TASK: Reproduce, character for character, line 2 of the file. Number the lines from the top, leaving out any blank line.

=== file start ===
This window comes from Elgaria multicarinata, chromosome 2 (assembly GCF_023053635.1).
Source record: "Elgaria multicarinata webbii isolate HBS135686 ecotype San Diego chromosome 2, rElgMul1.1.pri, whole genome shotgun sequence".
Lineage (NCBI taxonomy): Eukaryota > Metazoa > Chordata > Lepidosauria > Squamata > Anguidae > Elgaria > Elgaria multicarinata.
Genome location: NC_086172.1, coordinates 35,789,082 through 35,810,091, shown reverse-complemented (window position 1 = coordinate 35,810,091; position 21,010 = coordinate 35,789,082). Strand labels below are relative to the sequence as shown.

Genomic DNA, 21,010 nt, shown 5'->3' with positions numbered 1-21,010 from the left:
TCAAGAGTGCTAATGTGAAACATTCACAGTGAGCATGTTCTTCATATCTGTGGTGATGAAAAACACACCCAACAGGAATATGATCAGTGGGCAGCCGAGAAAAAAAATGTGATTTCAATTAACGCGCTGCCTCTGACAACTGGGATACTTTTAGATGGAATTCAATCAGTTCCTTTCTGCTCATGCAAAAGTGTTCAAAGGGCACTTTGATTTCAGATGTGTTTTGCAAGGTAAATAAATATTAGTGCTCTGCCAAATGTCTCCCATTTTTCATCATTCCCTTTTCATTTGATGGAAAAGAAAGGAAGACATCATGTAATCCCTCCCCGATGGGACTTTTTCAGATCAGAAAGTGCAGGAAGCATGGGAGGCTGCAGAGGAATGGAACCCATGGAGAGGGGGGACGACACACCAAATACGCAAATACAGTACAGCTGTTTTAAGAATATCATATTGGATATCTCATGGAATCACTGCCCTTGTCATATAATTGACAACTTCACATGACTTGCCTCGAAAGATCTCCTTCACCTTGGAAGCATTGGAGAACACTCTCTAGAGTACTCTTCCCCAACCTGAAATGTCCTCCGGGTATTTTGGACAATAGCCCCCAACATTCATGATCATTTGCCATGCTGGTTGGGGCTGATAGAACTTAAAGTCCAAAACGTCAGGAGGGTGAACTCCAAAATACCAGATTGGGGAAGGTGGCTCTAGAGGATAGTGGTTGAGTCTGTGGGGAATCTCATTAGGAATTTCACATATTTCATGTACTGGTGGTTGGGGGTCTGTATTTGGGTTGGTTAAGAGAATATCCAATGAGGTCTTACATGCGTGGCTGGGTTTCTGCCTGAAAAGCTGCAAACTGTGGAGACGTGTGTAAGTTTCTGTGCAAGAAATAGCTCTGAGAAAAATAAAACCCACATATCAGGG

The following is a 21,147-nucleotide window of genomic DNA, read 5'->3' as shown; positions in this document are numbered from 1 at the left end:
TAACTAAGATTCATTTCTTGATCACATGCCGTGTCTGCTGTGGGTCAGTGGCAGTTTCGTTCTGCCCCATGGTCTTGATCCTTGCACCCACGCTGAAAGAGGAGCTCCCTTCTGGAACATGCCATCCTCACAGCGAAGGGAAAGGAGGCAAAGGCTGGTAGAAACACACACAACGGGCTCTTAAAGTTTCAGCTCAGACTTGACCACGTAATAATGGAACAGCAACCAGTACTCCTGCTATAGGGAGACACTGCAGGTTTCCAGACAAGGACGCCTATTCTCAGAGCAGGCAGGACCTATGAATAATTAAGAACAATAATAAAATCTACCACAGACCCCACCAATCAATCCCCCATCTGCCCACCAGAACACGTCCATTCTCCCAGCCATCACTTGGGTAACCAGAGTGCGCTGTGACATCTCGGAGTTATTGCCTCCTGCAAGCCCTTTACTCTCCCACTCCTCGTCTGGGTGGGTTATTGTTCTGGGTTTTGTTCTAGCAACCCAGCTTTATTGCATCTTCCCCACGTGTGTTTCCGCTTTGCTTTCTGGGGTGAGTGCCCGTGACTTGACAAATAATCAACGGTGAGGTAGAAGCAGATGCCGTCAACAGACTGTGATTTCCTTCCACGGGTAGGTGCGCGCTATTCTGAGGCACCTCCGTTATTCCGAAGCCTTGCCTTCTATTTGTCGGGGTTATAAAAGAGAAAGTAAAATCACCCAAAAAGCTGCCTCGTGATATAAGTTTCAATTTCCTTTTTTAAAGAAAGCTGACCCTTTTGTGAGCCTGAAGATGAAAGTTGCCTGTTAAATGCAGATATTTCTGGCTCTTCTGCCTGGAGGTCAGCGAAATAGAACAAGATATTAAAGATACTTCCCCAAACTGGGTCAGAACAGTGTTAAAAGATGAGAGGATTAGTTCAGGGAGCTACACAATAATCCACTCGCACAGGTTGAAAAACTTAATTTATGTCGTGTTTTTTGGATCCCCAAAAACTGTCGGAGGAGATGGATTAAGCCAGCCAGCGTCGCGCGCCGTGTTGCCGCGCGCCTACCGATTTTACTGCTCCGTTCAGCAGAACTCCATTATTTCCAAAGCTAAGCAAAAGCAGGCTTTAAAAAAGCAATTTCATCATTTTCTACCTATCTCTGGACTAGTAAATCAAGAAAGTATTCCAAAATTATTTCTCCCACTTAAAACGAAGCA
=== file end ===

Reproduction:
Source record: "Elgaria multicarinata webbii isolate HBS135686 ecotype San Diego chromosome 2, rElgMul1.1.pri, whole genome shotgun sequence".